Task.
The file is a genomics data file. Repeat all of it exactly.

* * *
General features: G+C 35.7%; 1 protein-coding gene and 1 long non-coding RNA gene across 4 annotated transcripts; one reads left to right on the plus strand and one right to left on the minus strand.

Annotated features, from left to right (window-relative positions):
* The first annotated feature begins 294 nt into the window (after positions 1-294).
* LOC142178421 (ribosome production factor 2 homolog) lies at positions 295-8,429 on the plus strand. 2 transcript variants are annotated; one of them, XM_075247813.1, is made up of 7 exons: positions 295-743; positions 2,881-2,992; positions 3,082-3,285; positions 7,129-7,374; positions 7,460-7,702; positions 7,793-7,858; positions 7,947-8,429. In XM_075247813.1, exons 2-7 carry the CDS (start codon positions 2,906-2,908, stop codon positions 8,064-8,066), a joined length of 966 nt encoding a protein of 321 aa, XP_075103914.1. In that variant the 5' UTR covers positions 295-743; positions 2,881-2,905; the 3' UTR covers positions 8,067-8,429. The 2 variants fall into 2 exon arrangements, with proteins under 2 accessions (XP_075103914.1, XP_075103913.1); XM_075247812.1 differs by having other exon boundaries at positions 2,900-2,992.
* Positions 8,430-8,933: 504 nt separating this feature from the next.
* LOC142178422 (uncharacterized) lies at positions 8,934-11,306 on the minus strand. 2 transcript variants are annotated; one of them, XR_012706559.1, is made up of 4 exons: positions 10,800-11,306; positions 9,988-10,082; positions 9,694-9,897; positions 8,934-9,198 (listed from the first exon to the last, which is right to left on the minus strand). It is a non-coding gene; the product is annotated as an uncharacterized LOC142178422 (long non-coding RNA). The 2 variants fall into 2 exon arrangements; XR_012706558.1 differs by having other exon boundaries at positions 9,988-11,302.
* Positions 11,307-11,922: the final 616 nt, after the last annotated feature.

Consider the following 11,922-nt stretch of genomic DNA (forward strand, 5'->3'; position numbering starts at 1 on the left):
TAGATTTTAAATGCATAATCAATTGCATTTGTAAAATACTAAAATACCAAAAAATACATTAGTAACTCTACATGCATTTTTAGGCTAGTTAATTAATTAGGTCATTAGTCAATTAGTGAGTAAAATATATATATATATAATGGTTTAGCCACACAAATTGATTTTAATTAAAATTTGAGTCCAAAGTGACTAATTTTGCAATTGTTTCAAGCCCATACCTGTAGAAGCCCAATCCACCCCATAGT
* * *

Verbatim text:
General features: G+C 35.7%; 1 protein-coding gene and 1 long non-coding RNA gene across 4 annotated transcripts; one reads left to right on the plus strand and one right to left on the minus strand.

Annotated features, from left to right (window-relative positions):
* The first annotated feature begins 294 nt into the window (after positions 1-294).
* LOC142178421 (ribosome production factor 2 homolog) lies at positions 295-8,429 on the plus strand. 2 transcript variants are annotated; one of them, XM_075247813.1, is made up of 7 exons: positions 295-743; positions 2,881-2,992; positions 3,082-3,285; positions 7,129-7,374; positions 7,460-7,702; positions 7,793-7,858; positions 7,947-8,429. In XM_075247813.1, exons 2-7 carry the CDS (start codon positions 2,906-2,908, stop codon positions 8,064-8,066), a joined length of 966 nt encoding a protein of 321 aa, XP_075103914.1. In that variant the 5' UTR covers positions 295-743; positions 2,881-2,905; the 3' UTR covers positions 8,067-8,429. The 2 variants fall into 2 exon arrangements, with proteins under 2 accessions (XP_075103914.1, XP_075103913.1); XM_075247812.1 differs by having other exon boundaries at positions 2,900-2,992.
* Positions 8,430-8,933: 504 nt separating this feature from the next.
* LOC142178422 (uncharacterized) lies at positions 8,934-11,306 on the minus strand. 2 transcript variants are annotated; one of them, XR_012706559.1, is made up of 4 exons: positions 10,800-11,306; positions 9,988-10,082; positions 9,694-9,897; positions 8,934-9,198 (listed from the first exon to the last, which is right to left on the minus strand). It is a non-coding gene; the product is annotated as an uncharacterized LOC142178422 (long non-coding RNA). The 2 variants fall into 2 exon arrangements; XR_012706558.1 differs by having other exon boundaries at positions 9,988-11,302.
* Positions 11,307-11,922: the final 616 nt, after the last annotated feature.

Consider the following 11,922-nt stretch of genomic DNA (forward strand, 5'->3'; position numbering starts at 1 on the left):
TAGATTTTAAATGCATAATCAATTGCATTTGTAAAATACTAAAATACCAAAAAATACATTAGTAACTCTACATGCATTTTTAGGCTAGTTAATTAATTAGGTCATTAGTCAATTAGTGAGTAAAATATATATATATATAATGGTTTAGCCACACAAATTGATTTTAATTAAAATTTGAGTCCAAAGTGACTAATTTTGCAATTGTTTCAAGCCCATACCTGTAGAAGCCCAATCCACCCCATAGT